San Diego, California, Balboa Park, Comic-Con, Entertainment, Retail, Museum, Interior Design
The nonprofit plans for a sort of yearlong Comic-Con in Balboa Park
Comic-Con International revealed its museum plans Thursday after a three-year wait with the intention to bring a piece of the pop culture juggernaut to Balboa Park year-round.
San Diego Comic-Con said it will open its museum in summer 2021 and will have two art galleries, a theater, rotating exhibits, outdoor seating, a gift shop with exclusive merchandise, cafe and an extensive education center. It will be the first museum to open at the park in nearly 20 years.
The stakes are high for the museum with organizers, and community leaders, betting it can reinvigorate an underused part of Balboa Park and be a beacon for tourism in the city once the pandemic is over.
â€śWe want to do our part to contribute to San Diego as a thriving city,â€ť said Melissa Peterman, head of development for the museum. â€śWe also want to create something that is sustainable.â€ť
Comic-Con said it made the announcement this week because it is at the halfway point of its fundraising goal of $34 million. The roughly $17 million gathered so far has come from fans that gave as low as $10 to big contributions and sponsorships from AT&T, DC, U.S. Bank, Cox Communications and others.
City of San Diego officials gave Comic-Con the 68,000-square-foot former San Diego Hall of Champions building in March 2017. The sports-themed museum had been in the park since 1961. The lease was signed by John Rogers, the conventionâ€™s long-time president who died in November 2018.
A unique aspect of the museum will be a cafe (with alcoholic beverages) and programming for adults in the evening when most museums in the park are closed. The museumâ€™s hours are not yet decided. The bar of restaurant Panama 66 in the park stays open until 10 p.m. some nights, which may indicate how late Comic-Conâ€™s cafe could operate.
Miro Copic, a marketing lecturer at San Diego State University, said Comic-Con is a unique draw and its museum should bring in plenty of locals and out-of-town visitors. Its success will depend on how well it keeps up with pop culture trends â€” much like the convention itself.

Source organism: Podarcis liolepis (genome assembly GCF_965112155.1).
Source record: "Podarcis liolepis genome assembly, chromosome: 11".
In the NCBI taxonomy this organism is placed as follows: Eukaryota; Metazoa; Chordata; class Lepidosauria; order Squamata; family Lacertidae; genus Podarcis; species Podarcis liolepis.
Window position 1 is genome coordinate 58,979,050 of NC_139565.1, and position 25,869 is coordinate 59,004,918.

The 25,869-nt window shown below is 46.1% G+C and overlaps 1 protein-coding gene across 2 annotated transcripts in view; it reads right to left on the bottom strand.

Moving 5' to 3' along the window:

â€śComic-Con is an ongoing, living, breathing organism. It really morphs and changes,â€ť he said.
In the conventionâ€™s more than 50-year history, it has gone from a relatively small group of comic book and science-fiction fans meeting in tiny venues to an international phenomenon that draws the biggest names in Hollywood. While the core product â€” comic books â€” might have diminished in importance, it has raised the profile of its characters.
On Tuesday, when much of the park was shuttered and crowds were thin, the Laskis family of Scottsdale, Ariz., looked with curiosity at the building that will house the Comic-Con Museum.
Adam and Emma Laskis said they visit San Diego every year and were coming back from a visit to the San Diego Air and Space Museum with their sons, ages 3 and 1, as they stopped to look at the Comic-Con sign. They said they were excited to visit the Comic-Con Museum when it opens and their 3-year-old son is a fan of Captain America, star of many Marvel films.
â€śWe want to expose our kids to as much as we can,â€ť Adam Laskis said.
Comic-Con, a nonprofit that also runs Anaheimâ€™s WonderCon, has been slow to release information on what the museum would look like. In October 2019, the executive director of the museum, Adam Smith, left after two years on the job. The organization characterized Smithâ€™s leaving as the end of a â€śphase oneâ€ť of museum planning and it would now enter a â€śphase two.â€ť
Since then, Comic-Conâ€™s board of directors has handled seeing the museum to fruition. One of the people in charge has been Peterman, who leads development at the museum. She has been with the Comic-Con organization for 2 1/2 years after a career working with homeless housing efforts at the San Diego Housing Commission. She has degrees from San Diego State University and the University of North Carolina at Chapel Hill.
Peterman said the museum will not be finished when it opens next summer, but will continue to be worked on and completed in phases until 2024. One of the things that will be done by 2021 will be its education center on the second floor, with classes Comic-Con says will be centered on creativity. It said the space can be used for graphic novel clubs, field trips and summer camps.